Here are some of our “go to”s for Easter, or any other holiday.
We love books in this house, and I hope that my boys continue to love books throughout their lives. Every holiday they get numerous books. Some of Evan’s favorites are Disney themed, like his favorite movies. He has quite a few Cars and Planes themed ‘Step Into Reading‘ books. For non-Disney, he especially loves the ‘Amazing Machines’ series, which has books about everything from Fire Engines to Submarines.
2. Mr. Potato Head.
This one is a classic. If you don’t have the original, start there. My son was 2 when we got him the original Mr. Potato Head, and he loved it. He’s gone back and forth since, but will still play with it… when we can find all the parts. He also loves his Iron Man Potato Head which runs smaller than the classic, so his parts are not interchangeable. I plan on getting the whole Avengers set, because there’s a lot of superhero love in our house. But if you’re into other things, they have Daleks from Dr. Who, Yoda, and even Elvis.
3. Basic Blocks.
We have a good variety, because I like to mix up what the boys play with, and they all perform differently. We have simple CitiBlocs which are just wood planks. I look forward to watching my boys imaginations grow. We also have Mega Bloks, which Evan started with, but now Oliver is exploring those. Since Evan is getting older, we have moved onto Lego Duplo for him, which have lots of fun sets.
4. Sensory Materials.
There is nothing more fun than a sensory bin for my kids. Maybe it’s the fact that it usually ends in a giant mess. We love this fine motor set from Learning Resources. Whenever I do a sensory bin, I include a few different things. Sometimes the fine motor tools, or maybe random tongs, spoons, measuring cups, and funnels. This year, my boys are getting some water beads in their Easter basket to mix things up.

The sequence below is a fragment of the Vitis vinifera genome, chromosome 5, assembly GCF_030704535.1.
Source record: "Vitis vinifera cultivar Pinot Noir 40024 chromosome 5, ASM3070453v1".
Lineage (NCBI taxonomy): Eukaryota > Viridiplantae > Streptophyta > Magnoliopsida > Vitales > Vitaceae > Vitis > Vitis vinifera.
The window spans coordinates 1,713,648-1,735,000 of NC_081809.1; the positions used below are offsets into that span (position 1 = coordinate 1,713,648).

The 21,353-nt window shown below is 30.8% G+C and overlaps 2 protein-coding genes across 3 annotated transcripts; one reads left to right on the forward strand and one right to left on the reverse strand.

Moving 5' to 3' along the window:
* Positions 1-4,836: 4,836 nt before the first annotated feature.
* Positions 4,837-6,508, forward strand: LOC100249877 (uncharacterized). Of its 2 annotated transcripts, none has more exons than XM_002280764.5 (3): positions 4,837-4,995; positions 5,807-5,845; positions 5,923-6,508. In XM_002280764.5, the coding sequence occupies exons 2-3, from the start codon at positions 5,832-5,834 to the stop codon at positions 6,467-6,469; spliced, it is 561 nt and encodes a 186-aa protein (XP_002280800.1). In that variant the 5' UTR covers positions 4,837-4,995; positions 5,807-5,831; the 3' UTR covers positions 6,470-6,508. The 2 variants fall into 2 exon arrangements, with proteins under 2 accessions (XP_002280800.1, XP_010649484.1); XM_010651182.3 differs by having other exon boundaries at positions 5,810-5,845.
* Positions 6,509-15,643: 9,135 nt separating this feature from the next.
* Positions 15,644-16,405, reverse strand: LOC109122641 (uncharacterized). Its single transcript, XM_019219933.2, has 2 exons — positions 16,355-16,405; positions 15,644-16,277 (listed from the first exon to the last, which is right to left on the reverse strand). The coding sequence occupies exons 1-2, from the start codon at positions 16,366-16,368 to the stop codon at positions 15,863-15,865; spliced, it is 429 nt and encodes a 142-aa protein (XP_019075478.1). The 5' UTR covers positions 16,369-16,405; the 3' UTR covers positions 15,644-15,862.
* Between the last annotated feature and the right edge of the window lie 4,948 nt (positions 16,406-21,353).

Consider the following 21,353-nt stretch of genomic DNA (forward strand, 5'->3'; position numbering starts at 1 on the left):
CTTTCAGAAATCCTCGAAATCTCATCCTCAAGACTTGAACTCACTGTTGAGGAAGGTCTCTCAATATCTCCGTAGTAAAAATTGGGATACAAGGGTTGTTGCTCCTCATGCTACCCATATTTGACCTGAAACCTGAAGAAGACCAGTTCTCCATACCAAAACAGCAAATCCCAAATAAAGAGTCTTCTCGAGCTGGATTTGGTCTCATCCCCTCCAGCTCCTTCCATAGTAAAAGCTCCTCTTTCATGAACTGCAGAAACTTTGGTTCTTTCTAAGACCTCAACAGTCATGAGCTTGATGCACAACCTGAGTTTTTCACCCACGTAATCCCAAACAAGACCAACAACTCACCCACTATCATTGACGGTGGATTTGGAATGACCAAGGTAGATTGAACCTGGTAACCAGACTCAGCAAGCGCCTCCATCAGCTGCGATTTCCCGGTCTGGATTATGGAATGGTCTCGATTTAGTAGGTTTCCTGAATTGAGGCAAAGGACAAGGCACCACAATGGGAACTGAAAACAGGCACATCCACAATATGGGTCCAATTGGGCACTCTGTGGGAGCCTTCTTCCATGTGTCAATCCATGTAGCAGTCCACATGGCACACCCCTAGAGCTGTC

5. Loose Parts.
I’m really getting into just giving Evan a bunch of random stuff and letting him go at it. I’m trying to nurture his creativity as best I can. A lot of times he’ll ask for some direction, and for me to show him things he can do. I’m hoping that with more chances at free play with loose parts, he’ll be more creative on his own. We have glass beads, measuring cups, pom poms, bottle caps and more that he has regular access to, but I want to broaden his materials. One problem is I have to keep all of this out of reach of Oliver, because most of these are choking hazards. I plan on adding small mirrors and marbles (or maybe wooden marbles).
I love my Do-A-Dot markers. There are so many things you can do with them. I’ve had Evan do simple printables I’ve found online, but I’ve also just given him freedom and watched to see what he could come up with. I feel like these are a “must have” for every toddler.
|Stock photo from Amazon.|
My son loves these silly eggs. I tried to put them aside in the basement so that I could “re-introduce” them this year… yeah, that failed, because he found them. But anyway, this one is great for introducing colors and shapes.
8. Wooden Train Tracks and Accessories.
Wooden train tracks are a hit in our house! We have a train table, but mostly the tracks end up laid out on the floor. I love the troubleshooting and though processes that go into playing with train tracks. We already have enough basic track, but we could always use more fun accessories to add on. I’ve been wanting to get the SureTrack locking system to keep tracks in place.
9. Play Doh.
Evan really seems to prefer the homemade stuff, but any play dough will suffice. I have different rules for homemade than I do for store bought. Both should stay at the table, but I let Evan mix the Play Doh colors together. Ever since I had two different homemade play doughs react oddly together, he can only have homemade dough one at a time. Evan especially loves his Chuck the Truck Play Doh accessories, like the Excavator that grandma bought him.
10. Pattern Blocks.
Specifically, we like our pattern block magnets. Evan loves them, and I like that they stay in place so neat designs don’t get knocked around. He’s gotten pretty good at creating his own patterns and making abstract images with the shapes.